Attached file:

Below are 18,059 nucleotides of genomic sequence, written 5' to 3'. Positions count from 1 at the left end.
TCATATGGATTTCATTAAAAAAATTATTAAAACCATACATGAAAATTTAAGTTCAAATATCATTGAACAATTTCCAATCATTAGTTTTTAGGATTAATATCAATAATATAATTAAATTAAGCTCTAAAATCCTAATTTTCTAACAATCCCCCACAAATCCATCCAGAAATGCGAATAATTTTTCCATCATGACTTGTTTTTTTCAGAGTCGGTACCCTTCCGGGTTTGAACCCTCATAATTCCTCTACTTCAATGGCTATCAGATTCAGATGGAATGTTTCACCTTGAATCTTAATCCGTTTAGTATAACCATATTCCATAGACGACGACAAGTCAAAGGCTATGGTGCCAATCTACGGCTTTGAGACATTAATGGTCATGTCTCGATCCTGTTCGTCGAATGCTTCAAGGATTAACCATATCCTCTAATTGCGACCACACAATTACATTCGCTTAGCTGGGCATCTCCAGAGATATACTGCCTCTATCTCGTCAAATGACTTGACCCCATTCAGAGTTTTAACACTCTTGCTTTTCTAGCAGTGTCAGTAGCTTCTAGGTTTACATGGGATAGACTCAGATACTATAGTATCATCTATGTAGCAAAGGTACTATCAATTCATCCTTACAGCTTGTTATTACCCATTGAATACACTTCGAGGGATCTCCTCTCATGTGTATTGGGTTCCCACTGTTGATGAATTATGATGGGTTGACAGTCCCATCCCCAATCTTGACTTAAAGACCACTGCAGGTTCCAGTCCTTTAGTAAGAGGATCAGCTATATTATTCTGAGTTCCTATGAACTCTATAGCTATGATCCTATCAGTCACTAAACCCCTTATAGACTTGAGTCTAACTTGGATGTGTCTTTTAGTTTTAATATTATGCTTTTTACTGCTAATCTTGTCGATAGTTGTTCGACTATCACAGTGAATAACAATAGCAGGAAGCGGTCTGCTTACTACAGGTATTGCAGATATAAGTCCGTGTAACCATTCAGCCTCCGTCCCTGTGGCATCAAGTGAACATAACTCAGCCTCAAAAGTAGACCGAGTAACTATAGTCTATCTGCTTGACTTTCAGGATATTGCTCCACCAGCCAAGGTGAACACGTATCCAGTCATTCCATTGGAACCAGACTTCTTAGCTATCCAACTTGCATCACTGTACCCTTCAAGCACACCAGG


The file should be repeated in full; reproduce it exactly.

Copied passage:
Below are 18,059 nucleotides of genomic sequence, written 5' to 3'. Positions count from 1 at the left end.
TCATATGGATTTCATTAAAAAAATTATTAAAACCATACATGAAAATTTAAGTTCAAATATCATTGAACAATTTCCAATCATTAGTTTTTAGGATTAATATCAATAATATAATTAAATTAAGCTCTAAAATCCTAATTTTCTAACAATCCCCCACAAATCCATCCAGAAATGCGAATAATTTTTCCATCATGACTTGTTTTTTTCAGAGTCGGTACCCTTCCGGGTTTGAACCCTCATAATTCCTCTACTTCAATGGCTATCAGATTCAGATGGAATGTTTCACCTTGAATCTTAATCCGTTTAGTATAACCATATTCCATAGACGACGACAAGTCAAAGGCTATGGTGCCAATCTACGGCTTTGAGACATTAATGGTCATGTCTCGATCCTGTTCGTCGAATGCTTCAAGGATTAACCATATCCTCTAATTGCGACCACACAATTACATTCGCTTAGCTGGGCATCTCCAGAGATATACTGCCTCTATCTCGTCAAATGACTTGACCCCATTCAGAGTTTTAACACTCTTGCTTTTCTAGCAGTGTCAGTAGCTTCTAGGTTTACATGGGATAGACTCAGATACTATAGTATCATCTATGTAGCAAAGGTACTATCAATTCATCCTTACAGCTTGTTATTACCCATTGAATACACTTCGAGGGATCTCCTCTCATGTGTATTGGGTTCCCACTGTTGATGAATTATGATGGGTTGACAGTCCCATCCCCAATCTTGACTTAAAGACCACTGCAGGTTCCAGTCCTTTAGTAAGAGGATCAGCTATATTATTCTGAGTTCCTATGAACTCTATAGCTATGATCCTATCAGTCACTAAACCCCTTATAGACTTGAGTCTAACTTGGATGTGTCTTTTAGTTTTAATATTATGCTTTTTACTGCTAATCTTGTCGATAGTTGTTCGACTATCACAGTGAATAACAATAGCAGGAAGCGGTCTGCTTACTACAGGTATTGCAGATATAAGTCCGTGTAACCATTCAGCCTCCGTCCCTGTGGCATCAAGTGAACATAACTCAGCCTCAAAAGTAGACCGAGTAACTATAGTCTATCTGCTTGACTTTCAGGATATTGCTCCACCAGCCAAGGTGAACACGTATCCAGTCATTCCATTGGAACCAGACTTCTTAGCTATCCAACTTGCATCACTGTACCCTTCAAGCACACCAGG